So there were just an insane number of cameras and mics. He was basically just staging these basketball games. 

Cameras were expected to exhaust their rolls and reload during the games. So it became very documentary-like. As a film show — which was being cut on KEMs — the dailies were this huge library of film that they had to get through to make this cut. 

Billie was famously disinterested in watching the editor’s cuts. It was not a part of the process that he could handle, and this became maximized exponentially in the Blue Chips setting. He didn’t want to look at an editor’s cut.

So Bob Lambert’s initial cut — they made a dirty dupe, and then it all had to be reconstituted back into film rolls At that point, it became a Lightworks show, and everything got digitized into Lightworks over a period of weeks.

New editors were brought on, and that’s how Augie wound up on the project because he had gone from editing into consulting for Lightworks and so was considered one of the most knowledgeable editors in Lightworks. And that was really his route back. Jade was also done on Lightworks.

I was primarily the film guy at the beginning. There was another guy who was sort of quote-unquote, the Lightworks assistant, and I was running the film room as the assistant. And then, by the time we did 12 Angry Men, which would have been the next project, we moved over to Avid, and that was really my first Avid show.

Lightworks was kind of running out of steam at that point as a kind of going concern.

We won’t tell Thelma.

Oh, I love that Thelma cuts on Lightworks. I loved Lightworks. I still get nostalgic about that controller.

Let’s talk about this film. It’s based on the play. It’s in very few locations. There’s like a hallway that’s outside the courtroom and then in the courtroom and then, finally, a party location. Tell me about trying to keep that interesting, trying to keep it visually dynamic, and what the challenges were there.

Beyond what you pointed out: everybody’s wearing the same costume because everybody’s military. They’re all in uniform. And it’s a very naturalistic, realistic kind of courtroom. There’s nothing interpretive about it.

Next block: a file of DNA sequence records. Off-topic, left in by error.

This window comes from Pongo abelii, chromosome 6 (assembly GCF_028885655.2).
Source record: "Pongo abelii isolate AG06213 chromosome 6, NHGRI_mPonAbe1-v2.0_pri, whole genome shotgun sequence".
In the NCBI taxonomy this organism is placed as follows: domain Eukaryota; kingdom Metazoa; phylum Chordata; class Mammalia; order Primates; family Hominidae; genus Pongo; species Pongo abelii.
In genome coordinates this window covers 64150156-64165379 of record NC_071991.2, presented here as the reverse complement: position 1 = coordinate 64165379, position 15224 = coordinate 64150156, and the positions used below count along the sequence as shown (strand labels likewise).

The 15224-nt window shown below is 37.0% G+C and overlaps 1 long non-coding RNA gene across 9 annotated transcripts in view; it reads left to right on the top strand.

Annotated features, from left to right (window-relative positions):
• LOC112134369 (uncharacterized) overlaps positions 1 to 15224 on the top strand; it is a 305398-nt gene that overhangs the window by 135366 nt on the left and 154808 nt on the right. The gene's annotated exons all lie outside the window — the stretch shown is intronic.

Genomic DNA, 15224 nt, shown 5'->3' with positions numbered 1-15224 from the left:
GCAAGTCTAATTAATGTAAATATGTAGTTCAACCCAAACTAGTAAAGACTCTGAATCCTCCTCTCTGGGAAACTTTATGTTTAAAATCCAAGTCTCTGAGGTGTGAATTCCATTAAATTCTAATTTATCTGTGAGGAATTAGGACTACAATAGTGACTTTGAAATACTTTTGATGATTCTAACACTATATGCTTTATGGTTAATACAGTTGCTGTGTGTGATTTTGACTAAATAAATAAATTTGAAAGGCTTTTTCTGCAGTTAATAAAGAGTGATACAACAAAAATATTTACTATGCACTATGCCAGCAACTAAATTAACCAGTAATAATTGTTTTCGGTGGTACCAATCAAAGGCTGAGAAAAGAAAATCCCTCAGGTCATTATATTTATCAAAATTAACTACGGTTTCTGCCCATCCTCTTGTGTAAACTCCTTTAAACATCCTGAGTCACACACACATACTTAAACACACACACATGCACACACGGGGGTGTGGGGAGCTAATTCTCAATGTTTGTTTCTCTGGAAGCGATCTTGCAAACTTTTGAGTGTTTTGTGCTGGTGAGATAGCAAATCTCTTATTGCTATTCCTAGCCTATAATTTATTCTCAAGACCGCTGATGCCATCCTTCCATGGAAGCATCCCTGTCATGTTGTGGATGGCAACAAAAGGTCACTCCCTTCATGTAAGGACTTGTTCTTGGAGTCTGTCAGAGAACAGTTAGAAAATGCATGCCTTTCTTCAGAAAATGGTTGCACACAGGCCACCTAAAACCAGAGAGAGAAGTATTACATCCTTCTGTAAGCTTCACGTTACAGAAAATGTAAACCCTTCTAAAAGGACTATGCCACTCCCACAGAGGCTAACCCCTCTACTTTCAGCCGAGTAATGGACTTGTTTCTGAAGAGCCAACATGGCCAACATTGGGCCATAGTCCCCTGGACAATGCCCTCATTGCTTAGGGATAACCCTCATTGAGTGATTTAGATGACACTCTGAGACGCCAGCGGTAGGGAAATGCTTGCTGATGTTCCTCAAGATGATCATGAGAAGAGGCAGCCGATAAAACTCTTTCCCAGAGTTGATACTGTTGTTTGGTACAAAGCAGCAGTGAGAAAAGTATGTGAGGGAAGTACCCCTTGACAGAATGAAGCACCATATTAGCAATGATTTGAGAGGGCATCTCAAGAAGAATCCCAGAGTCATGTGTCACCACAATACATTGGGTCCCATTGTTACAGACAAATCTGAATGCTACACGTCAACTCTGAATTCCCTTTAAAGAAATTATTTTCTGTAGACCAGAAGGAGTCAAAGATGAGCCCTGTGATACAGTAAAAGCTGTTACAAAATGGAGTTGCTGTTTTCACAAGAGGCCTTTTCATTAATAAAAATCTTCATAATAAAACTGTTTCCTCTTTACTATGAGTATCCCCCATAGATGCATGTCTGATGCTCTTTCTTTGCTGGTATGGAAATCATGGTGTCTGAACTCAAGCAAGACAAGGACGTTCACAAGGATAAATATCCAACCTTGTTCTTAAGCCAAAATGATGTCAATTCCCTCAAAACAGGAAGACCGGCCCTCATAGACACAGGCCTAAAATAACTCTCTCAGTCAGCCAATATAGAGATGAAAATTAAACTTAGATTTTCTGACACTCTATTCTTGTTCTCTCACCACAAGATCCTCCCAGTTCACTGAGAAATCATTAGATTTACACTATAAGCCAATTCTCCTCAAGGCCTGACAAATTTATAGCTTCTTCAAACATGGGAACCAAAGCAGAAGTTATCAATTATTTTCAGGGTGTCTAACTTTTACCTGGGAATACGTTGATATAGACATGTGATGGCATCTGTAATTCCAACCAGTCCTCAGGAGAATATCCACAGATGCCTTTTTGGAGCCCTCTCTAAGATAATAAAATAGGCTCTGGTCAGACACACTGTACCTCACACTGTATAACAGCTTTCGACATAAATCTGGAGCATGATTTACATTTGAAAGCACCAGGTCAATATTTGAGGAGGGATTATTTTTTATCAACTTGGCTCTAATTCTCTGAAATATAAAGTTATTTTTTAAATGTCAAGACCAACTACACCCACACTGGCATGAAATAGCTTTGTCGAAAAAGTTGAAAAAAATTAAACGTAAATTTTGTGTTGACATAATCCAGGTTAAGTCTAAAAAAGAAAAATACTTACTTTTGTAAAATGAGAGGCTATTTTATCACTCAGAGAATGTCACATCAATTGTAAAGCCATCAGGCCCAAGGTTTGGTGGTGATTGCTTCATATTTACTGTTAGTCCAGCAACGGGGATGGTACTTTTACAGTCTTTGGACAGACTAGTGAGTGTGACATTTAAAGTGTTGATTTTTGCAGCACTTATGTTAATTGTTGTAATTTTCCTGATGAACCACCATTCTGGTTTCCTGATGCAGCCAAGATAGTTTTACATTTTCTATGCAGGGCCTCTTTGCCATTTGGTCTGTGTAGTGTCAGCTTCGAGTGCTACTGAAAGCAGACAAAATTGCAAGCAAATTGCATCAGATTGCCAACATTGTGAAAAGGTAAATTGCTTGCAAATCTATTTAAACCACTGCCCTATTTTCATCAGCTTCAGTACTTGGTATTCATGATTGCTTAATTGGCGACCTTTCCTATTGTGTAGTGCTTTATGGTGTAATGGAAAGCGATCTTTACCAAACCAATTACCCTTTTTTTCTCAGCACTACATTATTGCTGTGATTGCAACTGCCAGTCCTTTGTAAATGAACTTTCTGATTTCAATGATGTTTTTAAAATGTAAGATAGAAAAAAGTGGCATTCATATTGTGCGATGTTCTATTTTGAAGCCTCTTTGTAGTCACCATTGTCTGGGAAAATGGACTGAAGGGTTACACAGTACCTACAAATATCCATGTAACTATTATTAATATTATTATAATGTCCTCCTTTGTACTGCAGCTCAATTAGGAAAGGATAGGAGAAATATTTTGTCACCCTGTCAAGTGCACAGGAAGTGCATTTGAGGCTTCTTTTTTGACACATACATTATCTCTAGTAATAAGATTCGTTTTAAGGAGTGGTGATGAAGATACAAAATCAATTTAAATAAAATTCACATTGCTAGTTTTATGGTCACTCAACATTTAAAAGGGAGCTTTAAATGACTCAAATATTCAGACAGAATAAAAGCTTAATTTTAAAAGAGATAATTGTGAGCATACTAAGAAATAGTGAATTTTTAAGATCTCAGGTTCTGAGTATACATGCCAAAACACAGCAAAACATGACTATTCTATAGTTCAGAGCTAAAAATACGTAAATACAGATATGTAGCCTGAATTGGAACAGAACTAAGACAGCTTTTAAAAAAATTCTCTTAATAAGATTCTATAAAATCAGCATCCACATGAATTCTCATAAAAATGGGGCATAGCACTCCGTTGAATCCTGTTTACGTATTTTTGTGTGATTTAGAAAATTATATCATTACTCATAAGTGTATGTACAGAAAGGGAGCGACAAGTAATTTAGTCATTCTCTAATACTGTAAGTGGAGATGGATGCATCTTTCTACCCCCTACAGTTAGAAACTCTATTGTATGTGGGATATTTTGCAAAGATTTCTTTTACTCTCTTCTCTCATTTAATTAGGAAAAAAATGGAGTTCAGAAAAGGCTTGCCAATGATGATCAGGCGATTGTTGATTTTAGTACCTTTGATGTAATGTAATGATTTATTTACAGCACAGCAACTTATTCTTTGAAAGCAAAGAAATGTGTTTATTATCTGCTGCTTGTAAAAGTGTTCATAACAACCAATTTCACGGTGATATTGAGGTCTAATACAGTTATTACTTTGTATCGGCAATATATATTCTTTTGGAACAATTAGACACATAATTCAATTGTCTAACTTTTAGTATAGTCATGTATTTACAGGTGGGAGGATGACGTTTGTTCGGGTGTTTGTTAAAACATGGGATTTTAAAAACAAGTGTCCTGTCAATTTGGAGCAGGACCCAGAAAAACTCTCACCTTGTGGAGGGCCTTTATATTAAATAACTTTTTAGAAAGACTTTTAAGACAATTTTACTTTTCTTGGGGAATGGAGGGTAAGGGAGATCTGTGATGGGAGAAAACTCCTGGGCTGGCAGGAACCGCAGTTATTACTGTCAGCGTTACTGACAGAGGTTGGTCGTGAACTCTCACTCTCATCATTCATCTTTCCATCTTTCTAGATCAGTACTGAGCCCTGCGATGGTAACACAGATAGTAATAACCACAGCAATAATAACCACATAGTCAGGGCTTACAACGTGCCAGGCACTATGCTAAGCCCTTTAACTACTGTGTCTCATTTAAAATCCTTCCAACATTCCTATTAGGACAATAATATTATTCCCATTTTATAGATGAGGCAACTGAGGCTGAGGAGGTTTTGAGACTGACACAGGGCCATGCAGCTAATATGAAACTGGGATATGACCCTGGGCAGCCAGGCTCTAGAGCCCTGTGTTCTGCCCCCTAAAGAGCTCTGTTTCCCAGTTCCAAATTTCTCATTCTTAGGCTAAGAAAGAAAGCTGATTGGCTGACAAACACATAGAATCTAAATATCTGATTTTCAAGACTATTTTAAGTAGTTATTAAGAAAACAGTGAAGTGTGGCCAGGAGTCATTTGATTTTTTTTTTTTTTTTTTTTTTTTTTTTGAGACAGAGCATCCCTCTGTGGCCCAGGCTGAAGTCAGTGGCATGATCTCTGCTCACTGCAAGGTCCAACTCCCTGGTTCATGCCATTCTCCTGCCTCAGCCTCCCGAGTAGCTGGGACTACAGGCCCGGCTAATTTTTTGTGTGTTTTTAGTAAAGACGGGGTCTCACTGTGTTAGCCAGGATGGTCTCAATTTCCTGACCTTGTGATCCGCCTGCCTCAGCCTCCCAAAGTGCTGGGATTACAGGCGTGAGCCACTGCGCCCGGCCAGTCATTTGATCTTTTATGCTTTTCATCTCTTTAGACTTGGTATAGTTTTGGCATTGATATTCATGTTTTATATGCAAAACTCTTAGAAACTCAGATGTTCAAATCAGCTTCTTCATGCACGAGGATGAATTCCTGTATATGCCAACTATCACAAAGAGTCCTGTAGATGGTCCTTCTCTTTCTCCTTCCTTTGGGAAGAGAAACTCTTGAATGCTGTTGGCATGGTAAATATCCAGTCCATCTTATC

For instance, in Altman’s version, he stages it in a basketball gymnasium that has clearly been sort of repurposed as a courtroom, as though it’s just kind of like a makeshift courtroom, which gave it a kind of visual angle that Friedkin didn’t go for.

He just really presented it as you would expect. So the only thing that can keep that compelling is great actors. And he found a dozen great actors to come in. 

I went to the planned table and read before we shot — turned out not to be a table read. It was mostly just a session for the actors to sort of give questions to Billy about what they should be doing, to talk about the text, and to make any final changes that they wanted to make before they went forward.

He said — in that meeting — “The thing that I want more than anything out of any of you is spontaneity. I don’t want it to feel canned, and it is absolutely critical that everybody show up knowing their lines.”.

The length of some of those scenes! Oh my gosh, the memorization alone would be crazy.

Kiefer Sutherland testifies twice in the trial. The second time is for the defense, and he’s on the stand for 22 minutes. Kiefer did that in two perfect 22-minute takes.


One was slightly more manic than the other. So he had two slightly variant energy tones, and I could use parts of both depending on which part of the testimony he was in.

He gets a bit more amped up as it goes along, so I used his first take for roughly the first half of that scene and then emphasized the second, more manic one for the second half.

Shot with how many cameras?